LOWER PRICESFOR CATTLE
Irish Stork Growers Mar Suffer
Seriously If Present Teadeury
DUBLIN. March 24. (Special Cablegram
to The Bee.) The more open of the op
ponents of the Importation of Canadian
cattle frankly assert that the invasion of
the Canadian herd . will ruin the Irish
rattle trade, and ruin most effectively the
Mtrmtl furmer. who has heretofore loe.lcrwl
tn the r.rlce of his two or three seor eatiio
tn secure the monev for the navnient ..t l...
. . ..... . .1
rent, it is notewonny milt u.-spite tut
restriction shutting Canadian cattle out
from competing in many of the . markets
prices of meat have gone ateadily down,
and the contention Is that if Canadian
cattle are admitted and the drop continue!)
muny more small farmers must be wlpel
out .of existence
Loan to Raaalaa Lnadlorda.
ST. PETERSBURG, March 24. The coun
cil of the empire, by a vott of 4. to 15 has
adopted tbe project to grant a loan of
t8.0u0.trtl to landlords who suffered from the
agrarian troubles. The loan la repayable
In forty years, but will not I -ear interest
In 11(10. The distribution of the money will
be conducted by a commission according
to the report of the Investigating com
mittee. Japanese Spies Arrearrd.
.VLADIVOSTOK. March I4.Tw, Japi
neee tnerchants were arrested tciuy In one
of the forts here. In their possession were
found the plans of the' fortlficsilons and
notes referring' to them."
POINT FOR I1ADLEY
Standard Oil Company Admits Control of
Waters-Pierce and Repnblio Concerns.
HELD FOR NEW JERSEY CORPORATION
This Trust Also Holds 8tock of Indiana
Standard Oil Company.
MISSOURI OFFICIALS ARE ELATED
Attorneys for Oil Combine Say Tact is
Immaterial and Will Be Ruled Out.
H. H. ROGERS ON STAND IN NEW YORK
Saya He is Stockholder la Standard
Oil Company, hot Knows Mo
Details of Missouri
NEW ORK, March 24. -Counsel for the
Standard Oil company at the Investigation
being conducted by Attorney General Had
ley of Missouri agreed to have noted on the
records of the company an admission that
tbe stock of the Republic Oil conTpany and
the Waters-Pierce Oil company and the
Standard Oil company of Indiana Is held
In trust by the Standard Oil company of
Henry H. Rogers, vice president of the
Standard OH company, was the first wit
ness today In the Investigation conducted
by Attorney General Hadley of Missouri,
who is seeking to oust the Standard Oil
company of Indiana and companies alleged
to be allied with It from aolng business In
Atorney General Hadley began by ask
ing Mr. Rogers if he Is a stockholder in
the Standard Oil company of Indiana and
Mr. Rogers said he Is.
"Do you know anything of the condi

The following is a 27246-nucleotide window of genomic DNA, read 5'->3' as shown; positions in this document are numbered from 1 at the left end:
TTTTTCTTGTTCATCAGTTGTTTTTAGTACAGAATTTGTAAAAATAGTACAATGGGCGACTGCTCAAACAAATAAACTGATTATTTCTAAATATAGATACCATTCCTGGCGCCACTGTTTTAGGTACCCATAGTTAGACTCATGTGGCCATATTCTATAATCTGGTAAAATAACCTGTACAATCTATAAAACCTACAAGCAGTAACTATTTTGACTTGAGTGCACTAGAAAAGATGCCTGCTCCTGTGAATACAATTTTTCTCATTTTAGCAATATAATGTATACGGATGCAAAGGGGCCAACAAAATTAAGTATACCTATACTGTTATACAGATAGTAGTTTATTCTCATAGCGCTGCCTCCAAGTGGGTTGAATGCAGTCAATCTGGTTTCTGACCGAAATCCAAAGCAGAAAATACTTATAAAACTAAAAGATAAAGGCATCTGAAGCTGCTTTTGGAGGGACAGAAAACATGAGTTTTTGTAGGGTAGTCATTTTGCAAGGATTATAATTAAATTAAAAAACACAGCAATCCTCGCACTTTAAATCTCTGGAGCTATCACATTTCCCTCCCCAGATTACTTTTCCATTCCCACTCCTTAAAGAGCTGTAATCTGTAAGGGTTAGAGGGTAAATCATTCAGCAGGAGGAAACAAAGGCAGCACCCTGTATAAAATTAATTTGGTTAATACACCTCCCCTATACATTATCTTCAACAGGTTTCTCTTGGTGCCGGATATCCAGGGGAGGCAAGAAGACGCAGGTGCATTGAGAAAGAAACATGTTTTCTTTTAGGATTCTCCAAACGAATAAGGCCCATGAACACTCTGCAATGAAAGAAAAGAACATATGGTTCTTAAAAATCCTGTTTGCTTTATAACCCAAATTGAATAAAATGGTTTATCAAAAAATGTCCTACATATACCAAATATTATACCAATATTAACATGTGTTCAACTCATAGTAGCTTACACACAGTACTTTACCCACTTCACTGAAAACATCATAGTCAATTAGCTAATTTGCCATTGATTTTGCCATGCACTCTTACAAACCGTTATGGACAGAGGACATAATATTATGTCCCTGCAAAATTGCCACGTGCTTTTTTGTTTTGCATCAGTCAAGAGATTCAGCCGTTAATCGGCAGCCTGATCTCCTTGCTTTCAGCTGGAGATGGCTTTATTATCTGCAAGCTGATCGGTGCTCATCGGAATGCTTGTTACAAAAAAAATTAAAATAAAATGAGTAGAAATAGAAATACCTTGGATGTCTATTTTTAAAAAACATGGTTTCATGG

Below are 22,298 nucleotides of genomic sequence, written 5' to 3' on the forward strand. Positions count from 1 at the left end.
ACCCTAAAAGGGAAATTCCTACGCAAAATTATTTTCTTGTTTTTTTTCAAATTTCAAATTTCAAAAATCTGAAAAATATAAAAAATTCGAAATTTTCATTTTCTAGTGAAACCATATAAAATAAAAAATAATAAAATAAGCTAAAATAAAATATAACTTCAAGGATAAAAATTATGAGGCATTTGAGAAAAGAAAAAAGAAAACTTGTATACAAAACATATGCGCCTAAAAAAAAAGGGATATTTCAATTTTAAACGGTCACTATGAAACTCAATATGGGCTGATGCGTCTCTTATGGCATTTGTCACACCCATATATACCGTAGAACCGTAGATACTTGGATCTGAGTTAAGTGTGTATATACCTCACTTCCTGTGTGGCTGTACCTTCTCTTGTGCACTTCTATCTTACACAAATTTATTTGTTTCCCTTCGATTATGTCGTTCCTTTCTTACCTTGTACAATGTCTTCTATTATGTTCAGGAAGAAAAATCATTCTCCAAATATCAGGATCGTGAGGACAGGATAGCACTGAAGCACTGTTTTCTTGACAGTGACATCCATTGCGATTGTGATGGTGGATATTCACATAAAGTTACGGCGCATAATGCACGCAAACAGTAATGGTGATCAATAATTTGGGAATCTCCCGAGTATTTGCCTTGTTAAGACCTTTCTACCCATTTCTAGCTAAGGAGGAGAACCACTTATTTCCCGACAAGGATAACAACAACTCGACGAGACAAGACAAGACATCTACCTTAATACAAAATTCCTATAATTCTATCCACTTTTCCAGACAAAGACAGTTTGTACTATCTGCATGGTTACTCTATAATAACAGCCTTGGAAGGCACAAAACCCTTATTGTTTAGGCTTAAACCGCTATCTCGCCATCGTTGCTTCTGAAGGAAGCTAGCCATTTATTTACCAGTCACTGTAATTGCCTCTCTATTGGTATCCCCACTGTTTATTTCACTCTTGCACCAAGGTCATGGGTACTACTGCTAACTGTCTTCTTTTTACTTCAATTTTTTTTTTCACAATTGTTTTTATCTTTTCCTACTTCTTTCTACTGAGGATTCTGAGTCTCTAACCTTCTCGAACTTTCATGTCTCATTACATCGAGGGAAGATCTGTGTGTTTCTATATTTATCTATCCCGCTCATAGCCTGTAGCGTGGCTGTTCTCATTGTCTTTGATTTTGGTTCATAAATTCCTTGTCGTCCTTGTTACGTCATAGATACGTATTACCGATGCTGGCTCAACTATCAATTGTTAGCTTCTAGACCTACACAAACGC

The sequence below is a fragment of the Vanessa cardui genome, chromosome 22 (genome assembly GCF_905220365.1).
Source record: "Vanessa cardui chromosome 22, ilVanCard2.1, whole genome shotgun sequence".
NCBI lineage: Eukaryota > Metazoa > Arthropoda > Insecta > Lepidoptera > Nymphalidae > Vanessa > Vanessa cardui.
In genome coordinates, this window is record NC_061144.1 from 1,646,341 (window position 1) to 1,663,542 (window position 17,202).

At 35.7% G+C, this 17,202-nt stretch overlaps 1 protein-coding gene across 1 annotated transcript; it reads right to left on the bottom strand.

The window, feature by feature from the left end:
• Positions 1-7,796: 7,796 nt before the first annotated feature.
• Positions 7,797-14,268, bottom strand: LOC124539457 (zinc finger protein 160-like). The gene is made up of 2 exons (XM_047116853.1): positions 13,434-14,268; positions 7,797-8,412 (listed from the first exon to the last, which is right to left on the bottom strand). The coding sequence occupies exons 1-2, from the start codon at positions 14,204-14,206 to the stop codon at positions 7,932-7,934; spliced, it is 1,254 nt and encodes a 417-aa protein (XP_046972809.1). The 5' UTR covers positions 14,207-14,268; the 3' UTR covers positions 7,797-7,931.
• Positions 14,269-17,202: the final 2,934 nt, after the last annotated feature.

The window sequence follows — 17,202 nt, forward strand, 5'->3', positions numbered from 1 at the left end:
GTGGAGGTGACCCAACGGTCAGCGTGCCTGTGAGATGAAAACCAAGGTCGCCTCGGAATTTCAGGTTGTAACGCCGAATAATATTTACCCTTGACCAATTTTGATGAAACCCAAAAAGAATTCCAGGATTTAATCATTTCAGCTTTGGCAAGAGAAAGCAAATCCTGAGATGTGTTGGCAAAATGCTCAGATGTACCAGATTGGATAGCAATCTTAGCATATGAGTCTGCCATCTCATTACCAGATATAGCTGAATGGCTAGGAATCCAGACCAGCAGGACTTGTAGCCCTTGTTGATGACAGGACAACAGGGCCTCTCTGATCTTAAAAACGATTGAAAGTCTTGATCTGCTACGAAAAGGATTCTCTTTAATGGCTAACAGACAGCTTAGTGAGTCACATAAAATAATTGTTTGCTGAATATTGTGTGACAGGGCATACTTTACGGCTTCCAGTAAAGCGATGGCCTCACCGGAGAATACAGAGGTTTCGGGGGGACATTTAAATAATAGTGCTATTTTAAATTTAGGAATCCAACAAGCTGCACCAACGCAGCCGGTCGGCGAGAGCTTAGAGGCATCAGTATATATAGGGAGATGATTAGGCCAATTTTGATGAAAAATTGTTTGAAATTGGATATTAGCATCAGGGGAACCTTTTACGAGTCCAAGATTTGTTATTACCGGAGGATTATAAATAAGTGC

tions of the sale of oil In Missouri?" he
"Not in detail," replied Mr. Rogers.
"Do you know of any division of the
business in Missouri relative to the sale
of oil between the respondent companies,
the Watera-Flcree and the Republic Oil
"I do not." 1
"Do you own or control any rtock in the
Waters-Pierce company yourself or through
"I do not."
"Do you know N. N. Van Buren?"
"I have heard of him." j
"Ho Is a son-in-law of John D. Archibald,
Is he not 7"' .
"So I have understood."
As to Til ford.
"Is H. M. Tllford a director of the Stand
ard OH company of Indiana?"
"I don't know; I don't think so."
. "Do you know whit business he 1b In?"
"I think he Is connected with the Conti
nental company." .
"Has .Mr. Tilford an'tofTlce at 2t Broad
way?" "I think he has."
: . "Is the business of the Standard Oil com
pany of Indiana controlled in Missouri hy
any trade committee with offices at 2
"Not to my knowledge."
"What business i :n necilon have you, if
any, with the buslius of selling and re
fining petroleum in Missouri?" .
"I have none."
"You swear that part ot the business is
controlled and managed by others?"
. "Yes, the detail work is."
Moffatt Henda Indiana Company.
"Who is the president of the Standard
OH company of Indiana?"
"D. A. Moffatt, I think."
"Do you know Walter C. Teagle?"
"You said before that Mr. Teagle . was
In some general business. Is that in con
nection with the Standard Oil?'.'
"I understend so." t
"Where is Mr. Moffatt'a office?"
"I believe It is at 2 Broadway."
"Did you never have a conference with
Mr. Moffatt there?"
"Was it on business connected with the
business of the Standard OH company of
Indiana,' and did you meet him at 16
"I presume that it waa; I don't recall
Knowledge Is Limited.
' "You know of tho existence ot ths
Walers-Plercc' Oil company of Missouri,
do you not?"
"I have heard of It." replied Mr. Rogers.
Mr. Hadley then read a question asked
at the previous hearing, which charged that
the Waters-Pierce company and the Re
public OH company and the Standard Oil
company of Indiana were doing business
in Missouri In violation of that state's
"Is It not a fact that the stock of these
companies is held by the Standard Oil com
pany of New Jersey, or by some person or
persona in trust for il for a combination
trust, confederation or agreement?" tins
"My knowledge" is extremely limited as
to such details," answered Mr. Rogers.'
Judge Johnson,' one of the attorneys for
the Standard Oil company; then had It
noted on the records that the Standard OH'
company would admit that the stock of the
Republic Oil company and' the Wraters
Plerce company and thu Standard Oil com
pany of Indiana was held in trust by tho
Standard oil of New Jersey.
Why Admission Are Made.
- Judge Johnson added that the admission
was made for the purpose of the present
Judge Priest; lso -oounsel for the Stau
dard Oil company, said the stock (howiug
on the Block book . Of the Waters-Pierce
company, as stsndlng in the name of M. M.
Van Buren was held in the Interests' of
.u.. ainnH.wi nil enmitaiiv of New Jernev.
I r '
j cnd tnat ,n'y lnad lhat ttaml'"'lon 'or
toe purpose oi i.s-.-u.
don't suppose the stock is held for
the puri-oses of tnis litigation, ooserveu
"No, the admission is made for the pur
poses of ' this litigation," replied Judgi